Yonnondio: From the Thirties by Tillie Olsen

By Tillie Olsen

Yonnondio follows the heartbreaking direction of the Holbrook family members within the overdue Twenties and the nice melancholy as they flow from the coal mines of Wyoming to a tenant farm in western Nebraska, finishing up eventually at the kill flooring of the slaughterhouses and within the wretched neighborhoods of the bad in Omaha, Nebraska.

Mazie, the oldest daughter within the turning out to be kinfolk of Jim and Anna Holbrook, tells the tale of the family's wish for a greater existence – Anna's dream that her childrens be knowledgeable and Jim's want for a existence lived out within the open, clear of the darkness and risk of the mines. At each flip of their trip, although, their desires are pissed off, and the family members is jeopardized via merciless and detached platforms.

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6 Prostitutes were thought to suffer from feeblemindedness ± the feeblemindedness that the Mental De®ciency Act was meant to address. With regard to prostitutes, this Act ®nally provided the state with a form of the ``powers of detention'' that Barnett had called for in 1908. As Jones notes, in the early twentieth century the assumption that nature dominated nurture was gaining the upper hand: It was increasingly assumed that alcoholism, prostitution, vagrancy and to a large extent unemployment were a complex of problems with a single root ± feeblemindedness.

If one could, it would reduce the world to such a dead level of respectability that it would be hardly worth living in. 38 This is neither the advice nor the voice of Sir William Bradshaw, prophet of the goddesses Proportion and Conversion. Savage seems to have regarded Woolf 's mental illness as an instance of sporadic insanity, perhaps a byproduct of genius itself. His advice that she marry and have children suggests that he agreed with F. W. ''39 Savage may have regarded Woolf as a woman of this type and the Stephen family more generally as a type of the family that can breed out hereditary mental illness.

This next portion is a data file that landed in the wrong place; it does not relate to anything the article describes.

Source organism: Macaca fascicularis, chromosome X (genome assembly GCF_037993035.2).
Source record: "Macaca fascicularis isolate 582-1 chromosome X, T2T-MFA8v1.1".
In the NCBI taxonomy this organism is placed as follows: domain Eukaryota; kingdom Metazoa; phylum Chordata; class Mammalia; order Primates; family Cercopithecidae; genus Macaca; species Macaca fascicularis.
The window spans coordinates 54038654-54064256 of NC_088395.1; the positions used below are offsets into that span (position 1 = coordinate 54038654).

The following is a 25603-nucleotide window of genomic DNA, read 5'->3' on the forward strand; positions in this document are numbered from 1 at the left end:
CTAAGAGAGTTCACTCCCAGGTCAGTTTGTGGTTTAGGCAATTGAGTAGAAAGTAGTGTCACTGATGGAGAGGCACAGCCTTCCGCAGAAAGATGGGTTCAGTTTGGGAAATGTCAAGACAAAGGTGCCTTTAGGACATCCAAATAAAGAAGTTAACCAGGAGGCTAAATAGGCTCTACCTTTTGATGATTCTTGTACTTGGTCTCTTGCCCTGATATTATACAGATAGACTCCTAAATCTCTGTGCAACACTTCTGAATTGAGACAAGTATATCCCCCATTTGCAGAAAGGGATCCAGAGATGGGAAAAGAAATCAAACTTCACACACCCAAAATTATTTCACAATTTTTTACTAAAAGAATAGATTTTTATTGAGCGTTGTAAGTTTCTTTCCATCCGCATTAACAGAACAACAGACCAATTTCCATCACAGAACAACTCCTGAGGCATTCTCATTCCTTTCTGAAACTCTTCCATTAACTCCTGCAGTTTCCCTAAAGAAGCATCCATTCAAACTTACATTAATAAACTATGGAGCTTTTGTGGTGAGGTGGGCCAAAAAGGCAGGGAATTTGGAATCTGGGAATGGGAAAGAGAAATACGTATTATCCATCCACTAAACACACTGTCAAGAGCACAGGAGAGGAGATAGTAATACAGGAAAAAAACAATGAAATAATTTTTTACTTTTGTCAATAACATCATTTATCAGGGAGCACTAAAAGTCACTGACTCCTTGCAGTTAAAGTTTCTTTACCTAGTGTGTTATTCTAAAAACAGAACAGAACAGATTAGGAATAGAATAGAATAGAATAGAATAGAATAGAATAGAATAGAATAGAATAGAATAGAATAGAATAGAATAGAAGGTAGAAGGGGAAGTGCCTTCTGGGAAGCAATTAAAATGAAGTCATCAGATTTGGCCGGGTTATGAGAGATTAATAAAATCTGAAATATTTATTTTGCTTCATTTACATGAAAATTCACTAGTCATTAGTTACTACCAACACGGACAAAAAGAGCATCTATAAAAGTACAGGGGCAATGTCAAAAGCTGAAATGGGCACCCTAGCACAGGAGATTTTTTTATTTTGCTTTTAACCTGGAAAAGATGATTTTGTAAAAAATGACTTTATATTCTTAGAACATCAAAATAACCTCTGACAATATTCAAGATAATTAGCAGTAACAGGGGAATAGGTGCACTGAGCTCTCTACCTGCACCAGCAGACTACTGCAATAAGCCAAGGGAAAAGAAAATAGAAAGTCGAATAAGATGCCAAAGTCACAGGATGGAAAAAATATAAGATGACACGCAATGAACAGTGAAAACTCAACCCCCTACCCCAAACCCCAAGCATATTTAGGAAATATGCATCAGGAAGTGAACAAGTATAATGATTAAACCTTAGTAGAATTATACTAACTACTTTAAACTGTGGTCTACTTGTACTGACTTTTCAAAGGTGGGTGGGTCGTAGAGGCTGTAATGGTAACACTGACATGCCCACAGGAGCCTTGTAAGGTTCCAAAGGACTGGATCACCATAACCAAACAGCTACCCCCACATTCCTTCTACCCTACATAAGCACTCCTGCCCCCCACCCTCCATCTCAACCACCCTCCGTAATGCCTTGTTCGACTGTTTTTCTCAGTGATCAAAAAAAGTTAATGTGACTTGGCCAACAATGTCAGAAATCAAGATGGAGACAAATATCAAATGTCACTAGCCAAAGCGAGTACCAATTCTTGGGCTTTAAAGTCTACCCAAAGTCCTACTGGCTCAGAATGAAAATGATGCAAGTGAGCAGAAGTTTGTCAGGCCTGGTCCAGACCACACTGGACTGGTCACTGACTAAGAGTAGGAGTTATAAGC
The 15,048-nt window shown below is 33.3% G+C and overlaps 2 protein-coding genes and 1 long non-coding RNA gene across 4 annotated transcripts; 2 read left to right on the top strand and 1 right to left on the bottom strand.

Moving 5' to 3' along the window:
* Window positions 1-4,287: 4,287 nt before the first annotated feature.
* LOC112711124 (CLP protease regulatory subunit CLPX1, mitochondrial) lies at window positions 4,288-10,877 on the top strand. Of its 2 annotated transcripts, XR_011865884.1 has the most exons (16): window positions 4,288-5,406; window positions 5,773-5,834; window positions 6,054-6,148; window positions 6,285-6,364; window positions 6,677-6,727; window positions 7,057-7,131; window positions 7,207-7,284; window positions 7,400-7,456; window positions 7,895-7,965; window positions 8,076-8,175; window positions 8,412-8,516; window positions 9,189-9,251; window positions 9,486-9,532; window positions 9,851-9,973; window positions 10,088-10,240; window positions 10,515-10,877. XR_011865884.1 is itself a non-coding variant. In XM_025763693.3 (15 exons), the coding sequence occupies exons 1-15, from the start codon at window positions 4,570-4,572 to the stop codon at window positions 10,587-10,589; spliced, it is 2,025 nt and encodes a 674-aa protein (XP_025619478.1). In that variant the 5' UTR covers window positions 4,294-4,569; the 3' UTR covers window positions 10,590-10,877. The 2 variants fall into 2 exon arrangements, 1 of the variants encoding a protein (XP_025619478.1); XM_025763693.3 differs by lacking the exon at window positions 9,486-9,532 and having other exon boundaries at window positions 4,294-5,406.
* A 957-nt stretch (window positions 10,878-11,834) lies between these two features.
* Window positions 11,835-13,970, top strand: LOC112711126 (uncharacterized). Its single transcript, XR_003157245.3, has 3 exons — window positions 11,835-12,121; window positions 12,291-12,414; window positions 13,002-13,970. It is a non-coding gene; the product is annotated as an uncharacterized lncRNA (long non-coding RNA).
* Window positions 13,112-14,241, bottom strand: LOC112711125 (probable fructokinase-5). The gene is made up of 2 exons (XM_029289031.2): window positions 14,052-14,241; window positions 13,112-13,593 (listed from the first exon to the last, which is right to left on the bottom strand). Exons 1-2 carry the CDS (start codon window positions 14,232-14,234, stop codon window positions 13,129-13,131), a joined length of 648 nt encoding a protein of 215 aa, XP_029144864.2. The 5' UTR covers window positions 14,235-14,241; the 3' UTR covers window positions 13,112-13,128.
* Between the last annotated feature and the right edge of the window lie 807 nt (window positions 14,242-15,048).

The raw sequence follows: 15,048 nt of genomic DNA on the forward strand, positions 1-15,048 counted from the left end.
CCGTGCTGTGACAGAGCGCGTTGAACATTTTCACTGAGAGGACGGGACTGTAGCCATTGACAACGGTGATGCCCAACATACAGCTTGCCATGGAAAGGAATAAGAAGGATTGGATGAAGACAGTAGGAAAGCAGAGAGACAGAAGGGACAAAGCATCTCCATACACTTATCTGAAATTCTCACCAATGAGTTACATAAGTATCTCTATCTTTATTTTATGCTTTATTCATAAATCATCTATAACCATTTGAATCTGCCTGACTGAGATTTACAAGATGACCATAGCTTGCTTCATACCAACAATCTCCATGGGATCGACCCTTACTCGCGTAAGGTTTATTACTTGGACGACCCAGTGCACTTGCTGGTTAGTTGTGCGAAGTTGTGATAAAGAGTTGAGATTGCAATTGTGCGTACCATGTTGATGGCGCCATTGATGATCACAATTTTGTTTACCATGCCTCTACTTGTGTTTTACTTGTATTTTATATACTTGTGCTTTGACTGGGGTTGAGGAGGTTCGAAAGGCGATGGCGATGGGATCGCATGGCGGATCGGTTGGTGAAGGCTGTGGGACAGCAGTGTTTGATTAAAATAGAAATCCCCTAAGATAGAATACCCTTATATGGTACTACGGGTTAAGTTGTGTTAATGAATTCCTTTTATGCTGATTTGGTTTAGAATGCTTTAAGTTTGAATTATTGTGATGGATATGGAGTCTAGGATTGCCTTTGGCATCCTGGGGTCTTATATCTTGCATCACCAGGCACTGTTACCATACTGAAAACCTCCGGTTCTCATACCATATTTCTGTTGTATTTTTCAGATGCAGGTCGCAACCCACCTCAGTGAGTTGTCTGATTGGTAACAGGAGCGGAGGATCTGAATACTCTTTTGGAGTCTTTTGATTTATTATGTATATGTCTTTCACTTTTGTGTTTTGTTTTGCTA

169±70, 164). To what problem is emigration the ``remedy''? Lady Bruton's Britain is threatened by a differential birthrate; emigration of the least ®t class is one solution. Her emigration project is so clearly eugenical that Woolf might just as well have made her the delegate that the British Women's 38 Boers, whores, and Mongols in Mrs. 2 Thus Lady Bruton proposes emigration of ``the super¯uous youth of our ever-increasing population'' (p. 166). These youths are ®tter than some others insofar as it can be determined that their parents were ``respectable''; Lady Bruton does not propose that Canada become the dumping ground for the hazardous waste of feeble-minded British prostitutes.

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